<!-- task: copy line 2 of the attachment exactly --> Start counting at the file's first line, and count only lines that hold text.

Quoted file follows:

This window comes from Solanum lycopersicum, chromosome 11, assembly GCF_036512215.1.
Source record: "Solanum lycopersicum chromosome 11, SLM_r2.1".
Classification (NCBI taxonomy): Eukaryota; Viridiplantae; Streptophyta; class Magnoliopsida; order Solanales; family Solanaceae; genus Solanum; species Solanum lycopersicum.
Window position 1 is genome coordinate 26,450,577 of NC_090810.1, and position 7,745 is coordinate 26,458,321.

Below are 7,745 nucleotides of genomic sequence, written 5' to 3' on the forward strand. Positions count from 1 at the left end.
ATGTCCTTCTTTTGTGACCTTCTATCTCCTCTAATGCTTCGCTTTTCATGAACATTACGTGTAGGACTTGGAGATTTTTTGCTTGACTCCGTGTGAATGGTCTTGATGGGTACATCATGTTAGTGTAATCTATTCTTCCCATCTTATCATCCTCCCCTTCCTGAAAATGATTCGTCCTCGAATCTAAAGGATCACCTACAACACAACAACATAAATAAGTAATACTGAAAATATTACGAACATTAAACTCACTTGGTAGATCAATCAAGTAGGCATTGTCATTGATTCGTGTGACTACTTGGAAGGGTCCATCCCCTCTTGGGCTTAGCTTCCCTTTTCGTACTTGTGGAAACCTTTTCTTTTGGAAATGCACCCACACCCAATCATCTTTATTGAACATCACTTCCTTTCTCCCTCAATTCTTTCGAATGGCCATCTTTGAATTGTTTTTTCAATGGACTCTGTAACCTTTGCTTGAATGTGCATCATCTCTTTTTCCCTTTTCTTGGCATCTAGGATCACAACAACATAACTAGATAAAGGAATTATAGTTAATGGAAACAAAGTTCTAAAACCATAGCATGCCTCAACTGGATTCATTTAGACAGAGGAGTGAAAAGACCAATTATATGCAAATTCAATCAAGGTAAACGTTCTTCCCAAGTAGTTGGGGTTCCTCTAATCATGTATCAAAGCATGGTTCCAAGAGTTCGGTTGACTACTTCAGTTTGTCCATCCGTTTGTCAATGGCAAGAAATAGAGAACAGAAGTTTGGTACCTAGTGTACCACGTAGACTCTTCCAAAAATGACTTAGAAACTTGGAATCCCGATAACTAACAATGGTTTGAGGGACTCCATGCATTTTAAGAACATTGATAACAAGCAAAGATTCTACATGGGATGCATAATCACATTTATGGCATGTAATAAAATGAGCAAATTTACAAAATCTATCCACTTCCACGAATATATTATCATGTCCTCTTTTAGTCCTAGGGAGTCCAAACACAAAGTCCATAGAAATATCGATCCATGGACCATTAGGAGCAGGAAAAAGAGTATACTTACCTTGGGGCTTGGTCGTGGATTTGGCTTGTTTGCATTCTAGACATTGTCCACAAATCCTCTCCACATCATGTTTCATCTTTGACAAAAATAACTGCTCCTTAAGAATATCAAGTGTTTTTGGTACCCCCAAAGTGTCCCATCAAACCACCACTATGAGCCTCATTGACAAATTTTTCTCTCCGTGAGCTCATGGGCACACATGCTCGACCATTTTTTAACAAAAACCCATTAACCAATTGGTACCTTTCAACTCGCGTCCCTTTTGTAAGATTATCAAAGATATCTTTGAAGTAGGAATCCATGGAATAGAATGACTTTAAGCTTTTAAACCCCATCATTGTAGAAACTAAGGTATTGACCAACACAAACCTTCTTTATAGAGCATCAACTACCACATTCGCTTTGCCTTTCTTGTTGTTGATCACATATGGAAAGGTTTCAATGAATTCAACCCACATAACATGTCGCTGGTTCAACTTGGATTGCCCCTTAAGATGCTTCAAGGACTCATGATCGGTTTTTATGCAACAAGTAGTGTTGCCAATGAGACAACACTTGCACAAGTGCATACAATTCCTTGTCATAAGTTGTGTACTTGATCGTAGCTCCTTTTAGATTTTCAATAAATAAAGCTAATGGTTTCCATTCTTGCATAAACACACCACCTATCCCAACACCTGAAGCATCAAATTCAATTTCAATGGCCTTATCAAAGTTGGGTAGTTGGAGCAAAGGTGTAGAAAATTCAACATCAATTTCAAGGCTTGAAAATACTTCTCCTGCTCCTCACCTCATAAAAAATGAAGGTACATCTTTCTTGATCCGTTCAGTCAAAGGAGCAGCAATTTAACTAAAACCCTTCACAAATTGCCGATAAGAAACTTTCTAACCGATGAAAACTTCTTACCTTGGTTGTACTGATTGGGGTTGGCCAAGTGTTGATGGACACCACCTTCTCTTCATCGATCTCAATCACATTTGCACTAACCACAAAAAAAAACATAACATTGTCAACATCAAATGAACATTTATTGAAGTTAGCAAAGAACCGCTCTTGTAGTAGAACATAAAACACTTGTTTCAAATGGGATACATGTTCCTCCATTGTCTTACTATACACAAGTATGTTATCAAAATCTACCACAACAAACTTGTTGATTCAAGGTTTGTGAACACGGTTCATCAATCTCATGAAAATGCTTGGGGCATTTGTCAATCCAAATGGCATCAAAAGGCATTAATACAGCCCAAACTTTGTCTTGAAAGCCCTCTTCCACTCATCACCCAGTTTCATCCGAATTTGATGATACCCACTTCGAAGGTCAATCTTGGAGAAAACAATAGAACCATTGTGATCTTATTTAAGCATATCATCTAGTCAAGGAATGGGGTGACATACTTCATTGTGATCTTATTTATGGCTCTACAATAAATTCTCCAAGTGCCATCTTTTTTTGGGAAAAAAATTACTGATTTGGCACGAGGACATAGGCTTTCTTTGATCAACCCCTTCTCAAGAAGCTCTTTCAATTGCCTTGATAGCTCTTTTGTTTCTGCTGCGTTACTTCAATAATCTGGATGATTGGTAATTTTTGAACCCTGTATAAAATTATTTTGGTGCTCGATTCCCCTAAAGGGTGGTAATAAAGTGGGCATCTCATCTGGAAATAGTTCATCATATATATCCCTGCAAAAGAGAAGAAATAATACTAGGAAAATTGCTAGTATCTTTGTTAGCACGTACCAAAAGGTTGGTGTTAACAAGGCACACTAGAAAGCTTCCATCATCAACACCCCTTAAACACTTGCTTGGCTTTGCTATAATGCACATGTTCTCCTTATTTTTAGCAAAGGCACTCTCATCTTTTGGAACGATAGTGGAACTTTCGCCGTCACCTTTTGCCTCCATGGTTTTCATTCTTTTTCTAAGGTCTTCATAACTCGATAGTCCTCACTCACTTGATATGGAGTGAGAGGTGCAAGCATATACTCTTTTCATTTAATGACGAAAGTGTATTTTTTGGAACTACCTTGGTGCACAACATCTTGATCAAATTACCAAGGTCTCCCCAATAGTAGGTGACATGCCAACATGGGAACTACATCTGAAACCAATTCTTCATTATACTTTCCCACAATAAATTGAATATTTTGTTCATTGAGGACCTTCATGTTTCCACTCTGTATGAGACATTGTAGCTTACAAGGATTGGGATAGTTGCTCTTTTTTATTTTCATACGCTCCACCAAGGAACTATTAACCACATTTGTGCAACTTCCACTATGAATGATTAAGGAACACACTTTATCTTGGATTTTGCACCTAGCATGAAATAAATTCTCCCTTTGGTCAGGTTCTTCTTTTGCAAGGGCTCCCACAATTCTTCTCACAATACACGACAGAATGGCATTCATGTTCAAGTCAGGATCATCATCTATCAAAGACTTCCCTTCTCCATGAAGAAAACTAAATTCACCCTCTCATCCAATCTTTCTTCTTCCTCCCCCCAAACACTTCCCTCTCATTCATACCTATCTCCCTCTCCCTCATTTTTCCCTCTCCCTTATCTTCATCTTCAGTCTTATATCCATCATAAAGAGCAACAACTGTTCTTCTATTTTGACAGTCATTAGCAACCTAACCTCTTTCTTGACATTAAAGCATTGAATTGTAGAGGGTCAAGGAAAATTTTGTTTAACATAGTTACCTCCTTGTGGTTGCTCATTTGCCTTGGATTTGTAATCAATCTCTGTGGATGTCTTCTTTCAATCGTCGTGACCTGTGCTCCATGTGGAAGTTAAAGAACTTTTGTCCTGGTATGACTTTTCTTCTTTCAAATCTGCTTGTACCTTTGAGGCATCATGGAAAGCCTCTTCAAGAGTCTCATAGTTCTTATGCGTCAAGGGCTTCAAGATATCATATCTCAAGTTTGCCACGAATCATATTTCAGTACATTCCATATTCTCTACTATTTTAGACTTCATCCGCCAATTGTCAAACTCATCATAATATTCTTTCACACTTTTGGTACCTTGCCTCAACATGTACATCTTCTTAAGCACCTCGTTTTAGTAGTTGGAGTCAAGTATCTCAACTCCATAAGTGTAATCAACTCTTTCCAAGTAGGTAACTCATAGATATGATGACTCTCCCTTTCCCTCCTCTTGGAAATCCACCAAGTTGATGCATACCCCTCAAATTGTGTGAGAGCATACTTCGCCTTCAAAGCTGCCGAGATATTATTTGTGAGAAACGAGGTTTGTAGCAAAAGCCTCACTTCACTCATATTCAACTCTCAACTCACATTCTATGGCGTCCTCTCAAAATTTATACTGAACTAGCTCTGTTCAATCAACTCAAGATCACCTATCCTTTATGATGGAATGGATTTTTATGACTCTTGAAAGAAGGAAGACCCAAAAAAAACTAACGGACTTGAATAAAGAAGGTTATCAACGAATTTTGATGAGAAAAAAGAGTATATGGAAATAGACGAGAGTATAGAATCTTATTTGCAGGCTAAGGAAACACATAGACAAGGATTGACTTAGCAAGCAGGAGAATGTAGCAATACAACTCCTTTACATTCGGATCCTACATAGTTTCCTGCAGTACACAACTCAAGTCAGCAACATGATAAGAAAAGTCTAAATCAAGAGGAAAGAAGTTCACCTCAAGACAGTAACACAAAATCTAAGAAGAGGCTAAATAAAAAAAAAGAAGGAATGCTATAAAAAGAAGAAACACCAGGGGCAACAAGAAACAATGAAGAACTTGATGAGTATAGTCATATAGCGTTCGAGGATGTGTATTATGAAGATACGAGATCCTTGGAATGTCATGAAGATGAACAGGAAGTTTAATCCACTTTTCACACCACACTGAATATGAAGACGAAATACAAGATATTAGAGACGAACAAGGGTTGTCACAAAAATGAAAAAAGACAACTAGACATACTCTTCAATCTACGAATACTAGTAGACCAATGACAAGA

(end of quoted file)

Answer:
Source record: "Solanum lycopersicum chromosome 11, SLM_r2.1".